Think cultural patrimony, think Italy. From Pompeii to the Colosseum, from Venice to Florence, the country’s massive tourism industry thrives on his heritage. Italy boasts more than 200,000 archeological, monumental and architectural sites, without considering areas of major interest in terms of their landscape and environment. Its 53 Unesco World Heritage sites surpass in number those of China, a modern and ancient superpower 30 times larger in area.
But with ownership comes responsibility, in particular, the tasks of safeguarding, restoring and displaying. And Italy’s cultural artifacts are under attack from many directions.
According to the last report released in June by Ispra (the Italian Institute for Environment Protection and Research) there are about 80,000 sites threatened by landslides or floods. Among them, 11,000 are in “high” and “very high” risk classes. More than 3,000 artworks are threatened by hydrogeological instability in Rome and almost 1,300 in Florence.
Just a few weeks ago, on September the 7th, in Puglia, the Roman villa of Faragola was severely damaged by a fire, most likely as a result of arson. A restoration and enhancement project, lasting over 14 years, had just concluded.
“The evidence suggests that someone with experience in this sort of activity has deliberately set a fire to destroy everything”, said Giuliano Volpe, a professor at the University of Foggia and Chairman of the Italian Superior Council of Cultural and Environmental Heritage.
“In that area, the mafia has a lot of trade and businesses, but there are not enough clues to identify the culprit definitively”. It’s too early to assess the damage, but according to Volpe, it will be necessary to earmark 4 or 5 million euros to return to the site to its former condition. “In Italy, to protect our treasures, we need to redefine the cultural heritage sites management strategies: the person in charge should be always easily identifiable,” he notes. “Besides, it is necessary to set up scheduled maintenance works to prevent mishaps”.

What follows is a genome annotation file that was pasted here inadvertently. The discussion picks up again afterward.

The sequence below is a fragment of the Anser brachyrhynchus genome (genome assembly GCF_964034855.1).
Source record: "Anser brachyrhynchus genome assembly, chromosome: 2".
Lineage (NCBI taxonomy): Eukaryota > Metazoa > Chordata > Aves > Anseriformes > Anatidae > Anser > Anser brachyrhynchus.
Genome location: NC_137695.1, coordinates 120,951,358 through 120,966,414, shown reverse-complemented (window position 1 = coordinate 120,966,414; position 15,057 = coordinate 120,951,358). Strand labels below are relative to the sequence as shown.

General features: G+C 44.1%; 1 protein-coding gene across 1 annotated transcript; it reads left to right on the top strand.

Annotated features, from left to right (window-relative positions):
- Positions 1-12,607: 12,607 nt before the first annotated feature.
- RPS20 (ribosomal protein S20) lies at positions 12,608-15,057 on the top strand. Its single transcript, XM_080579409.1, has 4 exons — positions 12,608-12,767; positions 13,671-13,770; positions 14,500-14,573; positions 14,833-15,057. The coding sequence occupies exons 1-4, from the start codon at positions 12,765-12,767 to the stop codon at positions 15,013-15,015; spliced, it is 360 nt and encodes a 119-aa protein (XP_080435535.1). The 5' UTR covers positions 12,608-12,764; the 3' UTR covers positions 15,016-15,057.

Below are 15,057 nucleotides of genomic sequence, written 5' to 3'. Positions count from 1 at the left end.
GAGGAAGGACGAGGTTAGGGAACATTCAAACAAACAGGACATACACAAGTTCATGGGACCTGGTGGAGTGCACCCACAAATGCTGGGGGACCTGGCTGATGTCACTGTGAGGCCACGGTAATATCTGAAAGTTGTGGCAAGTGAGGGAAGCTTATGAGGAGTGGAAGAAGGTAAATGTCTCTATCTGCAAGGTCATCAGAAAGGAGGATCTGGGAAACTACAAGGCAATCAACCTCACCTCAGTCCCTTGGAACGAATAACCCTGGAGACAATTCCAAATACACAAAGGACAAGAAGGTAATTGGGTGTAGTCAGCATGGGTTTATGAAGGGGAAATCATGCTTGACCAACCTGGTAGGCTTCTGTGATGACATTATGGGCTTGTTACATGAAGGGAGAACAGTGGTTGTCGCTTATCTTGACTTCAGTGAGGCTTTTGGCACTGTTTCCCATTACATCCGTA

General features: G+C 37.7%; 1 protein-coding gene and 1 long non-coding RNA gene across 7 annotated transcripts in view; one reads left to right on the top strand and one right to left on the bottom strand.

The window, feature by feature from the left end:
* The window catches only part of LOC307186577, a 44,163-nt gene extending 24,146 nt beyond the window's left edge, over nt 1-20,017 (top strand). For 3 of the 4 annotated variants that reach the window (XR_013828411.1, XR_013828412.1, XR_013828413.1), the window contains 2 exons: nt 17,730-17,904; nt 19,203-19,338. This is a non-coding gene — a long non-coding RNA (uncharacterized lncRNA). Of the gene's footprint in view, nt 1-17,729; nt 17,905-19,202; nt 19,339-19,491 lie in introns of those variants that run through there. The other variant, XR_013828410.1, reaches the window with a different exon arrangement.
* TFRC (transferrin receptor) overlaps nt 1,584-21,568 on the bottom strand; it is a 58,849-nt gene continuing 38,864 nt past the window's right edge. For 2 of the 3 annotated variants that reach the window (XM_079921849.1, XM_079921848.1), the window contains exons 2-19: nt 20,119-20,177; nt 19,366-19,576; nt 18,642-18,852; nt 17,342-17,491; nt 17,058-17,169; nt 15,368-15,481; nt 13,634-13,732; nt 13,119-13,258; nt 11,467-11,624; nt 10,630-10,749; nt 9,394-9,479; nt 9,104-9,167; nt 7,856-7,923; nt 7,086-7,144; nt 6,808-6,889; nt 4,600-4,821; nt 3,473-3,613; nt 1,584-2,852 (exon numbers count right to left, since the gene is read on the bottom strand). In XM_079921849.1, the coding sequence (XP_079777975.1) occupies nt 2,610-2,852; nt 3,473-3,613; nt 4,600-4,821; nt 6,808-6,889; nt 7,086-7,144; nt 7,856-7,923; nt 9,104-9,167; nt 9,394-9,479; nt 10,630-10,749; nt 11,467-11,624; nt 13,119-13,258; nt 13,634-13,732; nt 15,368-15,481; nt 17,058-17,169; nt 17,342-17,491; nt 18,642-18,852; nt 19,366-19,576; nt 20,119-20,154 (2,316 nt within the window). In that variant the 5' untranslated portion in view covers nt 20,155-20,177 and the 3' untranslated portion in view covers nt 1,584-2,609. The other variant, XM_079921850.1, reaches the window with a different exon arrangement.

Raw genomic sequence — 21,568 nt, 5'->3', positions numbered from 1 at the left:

According to the latest report released by the Cultural Heritage Protection Unit of the Carabinieri, the total number of cultural assets thefts in Italy last year reached 449, nevertheless lower than in previous years (in 2011 they were 906). Tuscany, Campania, Piedmont and Lazio were the Italian regions most affected by the illicit trade of works of art. Nearly 25,000 artworks were recovered, with a total value of 54 million euros. Only 14 illegal excavations were discovered in 2016; in 2015 they were 21 and 59 in 2014.
“An abandoned site becomes “no man’s land” and, thus the threats to which it is exposed increase exponentially, including theft or vandalism”, observes Maria Rosaria Iacono, vice president of Italia Nostra, an Italian association on the front line of highlighting the state of neglect of many cultural sites. The list of Italian sites with no proper maintenance or oversight is long, including celebrated worldwide locations such as Pompeii, in Campania or the Aurelian Walls in Rome.
Italia Nostra has sounded the alarm 200 times since 2011. Perhaps the most notable example of the issue was the abandonment of the Royal Palace of Carditello, in Campania. It was subsequently totally plundered and had to be restored at huge expense. Recently, Italia Nostra also warned about the deterioration of Villa Zanelli in Savona, in Liguria, one of the most significant masterpieces of the Italian liberty style.
By Sophie Tavernese